½ cup yellow onion, small diced

¼ cup carrots, small diced

¼ cup celery, small diced

½ serrano or jalapeno pepper, seeded and minced (or 1/2 teaspoon crushed red pepper flakes)

4 large garlic cloves, minced

½ cup dry red wine (Chianti, cabernet sauvignon or zinfandel)

2 ½ to 3 pounds fresh tomatoes, any variety, cut into quarters (small tomatoes like cherry, grape or pear may be halved or kept whole)

2 tablespoons tomato paste

¼ cup fresh basil leaves (about a handful)

2 sprigs fresh thyme

1 teaspoon fresh oregano (or ½ teaspoon dried oregano)

2 teaspoons kosher salt

1 teaspoon freshly ground black pepper

½ to 1 cup water or chicken stock, if needed

1 pound ground Italian sausage, browned and broken down into small pieces (optional)


In a large stockpot, heat the oil over medium heat until hot. Reduce heat to medium-low and add the onion, carrots and celery. Cook for 15 minutes, stirring often, until vegetables are soft and golden brown. Add the serrano pepper and garlic and continue cooking over medium-low heat for 5 minutes.

Add the red wine and increase heat to medium-high. Cook for 5 minutes, or until the liquid has reduced by half.

Add the fresh tomatoes and stir in until well combined. Cover and cook over medium heat for 30 minutes, then stir in the fresh basil, thyme, oregano, salt and pepper. Cover and let simmer over medium-low heat for 30 minutes, stirring occasionally, until the skins appear to fall away from the tomatoes.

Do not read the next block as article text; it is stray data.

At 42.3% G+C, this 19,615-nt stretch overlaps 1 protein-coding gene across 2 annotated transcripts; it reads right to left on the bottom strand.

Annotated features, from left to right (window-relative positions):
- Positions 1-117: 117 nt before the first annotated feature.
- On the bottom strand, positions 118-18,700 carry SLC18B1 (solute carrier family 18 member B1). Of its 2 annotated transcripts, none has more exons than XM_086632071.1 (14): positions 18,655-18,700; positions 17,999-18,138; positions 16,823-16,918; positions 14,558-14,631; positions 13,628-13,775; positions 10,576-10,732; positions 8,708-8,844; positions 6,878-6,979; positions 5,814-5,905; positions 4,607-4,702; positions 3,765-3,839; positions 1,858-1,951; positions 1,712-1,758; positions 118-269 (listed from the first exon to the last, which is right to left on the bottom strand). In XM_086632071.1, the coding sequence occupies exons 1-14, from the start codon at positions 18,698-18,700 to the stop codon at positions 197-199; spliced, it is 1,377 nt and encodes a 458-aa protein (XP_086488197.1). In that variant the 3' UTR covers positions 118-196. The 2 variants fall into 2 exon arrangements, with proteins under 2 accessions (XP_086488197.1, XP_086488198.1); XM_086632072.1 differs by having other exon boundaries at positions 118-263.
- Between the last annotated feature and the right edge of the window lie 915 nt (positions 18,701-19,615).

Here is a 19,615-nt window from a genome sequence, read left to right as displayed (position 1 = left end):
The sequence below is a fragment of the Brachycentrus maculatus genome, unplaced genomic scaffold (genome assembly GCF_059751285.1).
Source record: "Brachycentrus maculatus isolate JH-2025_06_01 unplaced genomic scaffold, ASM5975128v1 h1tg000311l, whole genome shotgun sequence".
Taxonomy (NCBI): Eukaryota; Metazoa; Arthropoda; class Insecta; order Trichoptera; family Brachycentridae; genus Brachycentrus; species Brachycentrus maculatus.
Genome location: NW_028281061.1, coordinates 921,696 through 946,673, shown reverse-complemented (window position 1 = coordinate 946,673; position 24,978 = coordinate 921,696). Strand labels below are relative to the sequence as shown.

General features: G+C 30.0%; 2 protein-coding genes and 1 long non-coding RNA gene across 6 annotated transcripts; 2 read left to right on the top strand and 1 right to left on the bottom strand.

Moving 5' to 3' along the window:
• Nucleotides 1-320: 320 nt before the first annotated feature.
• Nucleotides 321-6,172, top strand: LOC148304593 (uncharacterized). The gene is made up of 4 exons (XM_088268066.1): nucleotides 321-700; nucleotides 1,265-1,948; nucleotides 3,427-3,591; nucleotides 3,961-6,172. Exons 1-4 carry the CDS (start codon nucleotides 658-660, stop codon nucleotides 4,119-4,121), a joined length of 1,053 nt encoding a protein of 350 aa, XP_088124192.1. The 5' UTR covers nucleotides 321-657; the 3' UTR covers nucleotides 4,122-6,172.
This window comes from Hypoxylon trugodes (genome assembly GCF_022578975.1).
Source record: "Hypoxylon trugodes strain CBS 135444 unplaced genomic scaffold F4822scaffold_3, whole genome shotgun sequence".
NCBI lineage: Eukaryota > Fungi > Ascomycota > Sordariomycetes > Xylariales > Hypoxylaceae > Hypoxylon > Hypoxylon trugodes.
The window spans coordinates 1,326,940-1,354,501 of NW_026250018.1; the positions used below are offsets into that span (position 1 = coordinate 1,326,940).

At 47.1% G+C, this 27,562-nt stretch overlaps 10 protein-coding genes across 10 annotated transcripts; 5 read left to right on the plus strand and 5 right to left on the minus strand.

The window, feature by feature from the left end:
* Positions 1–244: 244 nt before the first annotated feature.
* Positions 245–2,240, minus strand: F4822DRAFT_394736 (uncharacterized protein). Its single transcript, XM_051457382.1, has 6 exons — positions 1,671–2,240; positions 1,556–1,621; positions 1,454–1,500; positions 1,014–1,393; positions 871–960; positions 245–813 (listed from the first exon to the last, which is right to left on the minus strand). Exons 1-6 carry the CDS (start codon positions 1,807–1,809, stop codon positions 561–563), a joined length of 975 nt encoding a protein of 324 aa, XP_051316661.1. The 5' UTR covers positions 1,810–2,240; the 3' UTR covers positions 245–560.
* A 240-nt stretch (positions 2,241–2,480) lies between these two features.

Remove pot from burner. Remove the herb sprigs and use a ladle to transfer the tomatoes, and liquid, to a food processor, blender or food mill. Blend until well mixed, about 2 minutes per batch. Once blended, place a fine mesh strainer over another large pot or heatproof bowl, and use a ladle to gently push the liquid through until only the skins and seeds remain. Repeat as needed until all the tomatoes have been pureed; discard the skins and seeds.

Return the pureed sauce to the stockpot and add the browned sausage, if using. If the sauce appears too thick, add water or chicken stock, starting with a half cup.

Cover pot and cook for 30 to 60 minutes, stirring occasionally, until the sauce has reduced by almost half and appears rich and velvety. Taste and add more salt and pepper as desired. The sauce may be served immediately, refrigerated for up to 5 days or stored in the freezer for at least 2 months.

Fargo-Moorhead Foodie Tip

We often receive questions from readers who are looking for a good-quality, affordable extra-virgin olive oil. For the past 10 years or so, we have been buying our extra-virgin olive oil from our dear friend, Peter Schultz (of Moorhead), who imports it directly from Greece once a year.

He sells the oil by the case starting at $139.00 per case (that's $11.58 per bottle). The ordering period closes Monday, Sept. 24, and the oil is expected to arrive in December in time for the holidays.

This is the very best extra-virgin olive oil we have found, especially at these prices. We are sharing this tip because we are huge fans of Schultz and his oil, and we receive nothing in return. Orders may be placed online until Sept. 24 at

Recipe Time Capsule:

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• 2017: Potatoes Balsamico

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• 2014: Maryland Crabcakes with Romesco Sauce

• 2013: Tom Shorma's Macadamia Nut-Crusted Mahi-Mahi and Peggy Fisher's Fall Vegetable Casserole


"Home With the Lost Italian" is a weekly column written by Sarah Nasello featuring recipes by her husband, Tony Nasello. The couple owned Sarello's in Moorhead and lives in Fargo with their son, Giovanni. Readers can reach them at